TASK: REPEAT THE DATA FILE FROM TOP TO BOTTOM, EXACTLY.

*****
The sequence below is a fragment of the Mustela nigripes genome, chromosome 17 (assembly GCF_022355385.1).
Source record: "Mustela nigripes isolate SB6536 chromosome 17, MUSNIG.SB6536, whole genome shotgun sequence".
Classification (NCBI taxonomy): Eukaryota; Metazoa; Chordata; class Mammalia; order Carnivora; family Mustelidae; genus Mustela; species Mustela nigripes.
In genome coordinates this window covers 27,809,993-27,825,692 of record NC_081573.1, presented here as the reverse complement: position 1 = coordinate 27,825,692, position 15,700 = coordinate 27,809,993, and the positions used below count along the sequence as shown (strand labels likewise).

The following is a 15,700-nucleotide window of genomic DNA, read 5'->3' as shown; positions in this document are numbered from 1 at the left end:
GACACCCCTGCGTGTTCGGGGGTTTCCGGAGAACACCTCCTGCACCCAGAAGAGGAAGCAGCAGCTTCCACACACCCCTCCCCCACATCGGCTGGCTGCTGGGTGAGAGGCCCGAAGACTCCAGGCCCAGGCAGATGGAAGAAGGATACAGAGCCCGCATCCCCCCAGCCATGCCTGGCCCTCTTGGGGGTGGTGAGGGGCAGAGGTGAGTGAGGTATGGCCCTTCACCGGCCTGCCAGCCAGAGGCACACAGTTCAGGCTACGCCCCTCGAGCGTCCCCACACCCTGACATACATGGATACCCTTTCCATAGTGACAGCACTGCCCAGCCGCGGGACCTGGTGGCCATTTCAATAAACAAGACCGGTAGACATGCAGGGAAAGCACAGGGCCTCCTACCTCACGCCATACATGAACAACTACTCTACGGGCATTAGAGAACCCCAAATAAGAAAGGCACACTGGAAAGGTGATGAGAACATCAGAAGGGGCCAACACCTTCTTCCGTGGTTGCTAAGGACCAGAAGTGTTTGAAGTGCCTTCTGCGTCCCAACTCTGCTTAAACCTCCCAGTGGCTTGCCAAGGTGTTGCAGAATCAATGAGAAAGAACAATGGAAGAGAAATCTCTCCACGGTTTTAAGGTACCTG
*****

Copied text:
The sequence below is a fragment of the Mustela nigripes genome, chromosome 17 (assembly GCF_022355385.1).
Source record: "Mustela nigripes isolate SB6536 chromosome 17, MUSNIG.SB6536, whole genome shotgun sequence".
Classification (NCBI taxonomy): Eukaryota; Metazoa; Chordata; class Mammalia; order Carnivora; family Mustelidae; genus Mustela; species Mustela nigripes.
In genome coordinates this window covers 27,809,993-27,825,692 of record NC_081573.1, presented here as the reverse complement: position 1 = coordinate 27,825,692, position 15,700 = coordinate 27,809,993, and the positions used below count along the sequence as shown (strand labels likewise).

The following is a 15,700-nucleotide window of genomic DNA, read 5'->3' as shown; positions in this document are numbered from 1 at the left end:
GACACCCCTGCGTGTTCGGGGGTTTCCGGAGAACACCTCCTGCACCCAGAAGAGGAAGCAGCAGCTTCCACACACCCCTCCCCCACATCGGCTGGCTGCTGGGTGAGAGGCCCGAAGACTCCAGGCCCAGGCAGATGGAAGAAGGATACAGAGCCCGCATCCCCCCAGCCATGCCTGGCCCTCTTGGGGGTGGTGAGGGGCAGAGGTGAGTGAGGTATGGCCCTTCACCGGCCTGCCAGCCAGAGGCACACAGTTCAGGCTACGCCCCTCGAGCGTCCCCACACCCTGACATACATGGATACCCTTTCCATAGTGACAGCACTGCCCAGCCGCGGGACCTGGTGGCCATTTCAATAAACAAGACCGGTAGACATGCAGGGAAAGCACAGGGCCTCCTACCTCACGCCATACATGAACAACTACTCTACGGGCATTAGAGAACCCCAAATAAGAAAGGCACACTGGAAAGGTGATGAGAACATCAGAAGGGGCCAACACCTTCTTCCGTGGTTGCTAAGGACCAGAAGTGTTTGAAGTGCCTTCTGCGTCCCAACTCTGCTTAAACCTCCCAGTGGCTTGCCAAGGTGTTGCAGAATCAATGAGAAAGAACAATGGAAGAGAAATCTCTCCACGGTTTTAAGGTACCTG